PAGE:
(1786-1866) A year older than the Constitution, the venerable Scott, hero of the War of 1812 and the Mexican War, became General in chief of the U.S. Army in 1841, a position he still held at the start of the Civil War. A true professional soldier, he was one of the very few men in the country who saw the need to prepare for a major military effort. His Anacondona Plan proved to be very sound. Succeeded by General George B. McClellan in Nov. 1861, he retired to write his memoirs, and died at West Point in 1866 where he is buried. A Virginian, he was the only non-West Pointer of Southern origin in the Regular Army to remain loyal to the Union.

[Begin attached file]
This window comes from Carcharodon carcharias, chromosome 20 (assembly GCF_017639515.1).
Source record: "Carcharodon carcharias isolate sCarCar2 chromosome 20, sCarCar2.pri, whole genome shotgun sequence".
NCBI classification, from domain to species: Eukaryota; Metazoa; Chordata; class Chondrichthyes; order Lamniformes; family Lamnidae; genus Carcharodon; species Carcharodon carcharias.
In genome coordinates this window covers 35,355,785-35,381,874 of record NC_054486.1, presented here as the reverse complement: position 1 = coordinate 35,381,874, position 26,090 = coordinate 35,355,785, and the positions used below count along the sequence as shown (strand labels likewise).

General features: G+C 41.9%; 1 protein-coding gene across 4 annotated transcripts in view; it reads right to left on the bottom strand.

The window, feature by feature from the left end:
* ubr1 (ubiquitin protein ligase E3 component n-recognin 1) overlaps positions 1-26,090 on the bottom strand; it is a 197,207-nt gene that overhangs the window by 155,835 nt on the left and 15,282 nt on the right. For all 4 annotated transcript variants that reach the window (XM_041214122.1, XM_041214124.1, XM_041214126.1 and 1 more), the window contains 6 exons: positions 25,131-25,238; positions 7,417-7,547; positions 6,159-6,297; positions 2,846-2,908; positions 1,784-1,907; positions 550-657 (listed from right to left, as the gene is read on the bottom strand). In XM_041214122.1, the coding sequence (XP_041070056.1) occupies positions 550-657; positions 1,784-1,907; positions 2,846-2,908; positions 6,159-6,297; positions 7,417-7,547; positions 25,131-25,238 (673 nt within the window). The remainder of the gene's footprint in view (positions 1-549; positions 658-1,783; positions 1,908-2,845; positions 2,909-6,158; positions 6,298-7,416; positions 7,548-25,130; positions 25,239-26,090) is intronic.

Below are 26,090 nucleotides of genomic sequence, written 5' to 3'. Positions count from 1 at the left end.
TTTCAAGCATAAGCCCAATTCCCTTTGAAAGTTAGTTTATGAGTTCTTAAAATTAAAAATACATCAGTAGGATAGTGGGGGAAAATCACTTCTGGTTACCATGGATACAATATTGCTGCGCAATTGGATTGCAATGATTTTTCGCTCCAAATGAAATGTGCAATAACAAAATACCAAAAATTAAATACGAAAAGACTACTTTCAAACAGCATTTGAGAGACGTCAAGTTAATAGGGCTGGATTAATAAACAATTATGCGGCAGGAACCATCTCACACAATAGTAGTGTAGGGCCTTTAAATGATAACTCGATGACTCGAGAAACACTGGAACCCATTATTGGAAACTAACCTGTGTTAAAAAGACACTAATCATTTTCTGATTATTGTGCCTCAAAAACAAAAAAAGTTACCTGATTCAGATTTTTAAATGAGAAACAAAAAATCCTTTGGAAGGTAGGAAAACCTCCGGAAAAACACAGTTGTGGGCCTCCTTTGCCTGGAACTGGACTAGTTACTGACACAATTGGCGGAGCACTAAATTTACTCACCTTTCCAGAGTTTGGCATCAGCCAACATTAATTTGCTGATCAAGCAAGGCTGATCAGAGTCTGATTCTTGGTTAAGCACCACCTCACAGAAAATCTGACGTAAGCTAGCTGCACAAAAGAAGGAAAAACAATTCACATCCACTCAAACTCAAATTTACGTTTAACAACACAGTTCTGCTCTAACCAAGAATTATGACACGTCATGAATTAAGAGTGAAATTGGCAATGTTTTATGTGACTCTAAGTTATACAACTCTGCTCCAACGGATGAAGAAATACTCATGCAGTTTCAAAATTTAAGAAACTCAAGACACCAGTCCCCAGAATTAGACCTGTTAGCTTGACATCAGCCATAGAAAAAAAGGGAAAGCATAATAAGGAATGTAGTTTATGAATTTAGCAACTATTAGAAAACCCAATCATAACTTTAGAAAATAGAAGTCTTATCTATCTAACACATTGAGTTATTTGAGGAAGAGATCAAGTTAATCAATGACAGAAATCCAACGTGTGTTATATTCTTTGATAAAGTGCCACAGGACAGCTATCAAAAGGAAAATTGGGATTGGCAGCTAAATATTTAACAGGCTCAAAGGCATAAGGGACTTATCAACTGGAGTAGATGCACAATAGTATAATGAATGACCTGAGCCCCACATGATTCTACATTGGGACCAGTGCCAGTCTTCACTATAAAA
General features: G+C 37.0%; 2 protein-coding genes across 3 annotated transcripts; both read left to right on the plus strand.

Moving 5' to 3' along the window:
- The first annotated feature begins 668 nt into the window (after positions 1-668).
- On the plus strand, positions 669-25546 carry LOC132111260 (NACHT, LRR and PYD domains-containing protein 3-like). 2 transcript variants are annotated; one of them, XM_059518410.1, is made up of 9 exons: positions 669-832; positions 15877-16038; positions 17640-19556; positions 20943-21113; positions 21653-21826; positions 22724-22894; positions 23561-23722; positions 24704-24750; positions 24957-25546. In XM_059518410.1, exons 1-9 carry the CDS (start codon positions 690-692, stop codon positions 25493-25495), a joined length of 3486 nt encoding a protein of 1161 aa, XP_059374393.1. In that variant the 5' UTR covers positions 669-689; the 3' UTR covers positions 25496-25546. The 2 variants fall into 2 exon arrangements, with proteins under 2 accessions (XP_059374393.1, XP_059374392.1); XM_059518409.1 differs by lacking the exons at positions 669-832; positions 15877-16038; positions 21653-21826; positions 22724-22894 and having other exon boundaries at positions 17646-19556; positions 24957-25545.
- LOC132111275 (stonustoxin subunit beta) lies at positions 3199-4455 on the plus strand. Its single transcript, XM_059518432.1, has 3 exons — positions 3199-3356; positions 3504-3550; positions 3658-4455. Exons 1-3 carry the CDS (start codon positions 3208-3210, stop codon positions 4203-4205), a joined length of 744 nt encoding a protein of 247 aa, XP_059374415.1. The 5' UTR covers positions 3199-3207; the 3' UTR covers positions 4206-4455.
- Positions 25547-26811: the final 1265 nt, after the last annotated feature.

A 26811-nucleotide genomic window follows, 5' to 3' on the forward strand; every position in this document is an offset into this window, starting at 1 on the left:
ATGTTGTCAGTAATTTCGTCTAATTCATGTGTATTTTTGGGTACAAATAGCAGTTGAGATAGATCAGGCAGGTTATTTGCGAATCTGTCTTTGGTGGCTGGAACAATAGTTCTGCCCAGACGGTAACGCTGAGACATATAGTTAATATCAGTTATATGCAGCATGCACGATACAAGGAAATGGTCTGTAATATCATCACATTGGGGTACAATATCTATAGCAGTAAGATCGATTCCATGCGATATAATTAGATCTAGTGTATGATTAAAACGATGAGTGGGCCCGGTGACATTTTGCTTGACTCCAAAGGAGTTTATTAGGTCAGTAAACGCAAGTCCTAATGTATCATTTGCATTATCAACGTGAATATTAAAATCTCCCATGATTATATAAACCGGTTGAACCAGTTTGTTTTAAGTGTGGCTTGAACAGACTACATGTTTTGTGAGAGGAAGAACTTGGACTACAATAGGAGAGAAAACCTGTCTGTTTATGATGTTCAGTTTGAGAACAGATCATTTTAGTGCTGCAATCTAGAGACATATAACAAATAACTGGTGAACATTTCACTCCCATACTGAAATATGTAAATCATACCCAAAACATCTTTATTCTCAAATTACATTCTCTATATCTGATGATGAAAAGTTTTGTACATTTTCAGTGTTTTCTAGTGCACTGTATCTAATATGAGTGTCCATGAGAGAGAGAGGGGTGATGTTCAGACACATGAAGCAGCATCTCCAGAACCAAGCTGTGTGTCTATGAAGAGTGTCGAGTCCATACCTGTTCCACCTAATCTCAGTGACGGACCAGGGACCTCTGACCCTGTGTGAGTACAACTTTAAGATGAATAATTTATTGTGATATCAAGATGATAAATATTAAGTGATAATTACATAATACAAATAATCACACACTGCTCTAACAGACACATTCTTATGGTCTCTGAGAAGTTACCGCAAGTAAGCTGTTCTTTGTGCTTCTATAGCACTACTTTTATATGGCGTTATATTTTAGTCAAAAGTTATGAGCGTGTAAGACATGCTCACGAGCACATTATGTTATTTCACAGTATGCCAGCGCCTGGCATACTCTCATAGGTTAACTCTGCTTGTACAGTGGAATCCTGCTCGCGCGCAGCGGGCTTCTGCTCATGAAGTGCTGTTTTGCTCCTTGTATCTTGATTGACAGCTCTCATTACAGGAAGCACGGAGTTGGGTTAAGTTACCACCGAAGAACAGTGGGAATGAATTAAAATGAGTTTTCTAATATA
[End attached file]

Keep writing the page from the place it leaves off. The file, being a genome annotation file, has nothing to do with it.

Wet plate, albumen carte de visite photograph, mounted to 2 3/8 x 4 card. Outdoor seated view of General Scott in his dress uniform with epaulettes and holding his sword. This view was taken at the U.S. Military Academy, West Point, N.Y., circa 1861. Period ink ID written (not in Scott's hand) in ink on the front mount. Backmark: E. & H.T. Anthony, New York, From Photographic Negative in Brady's National Portrait Gallery. Very fine.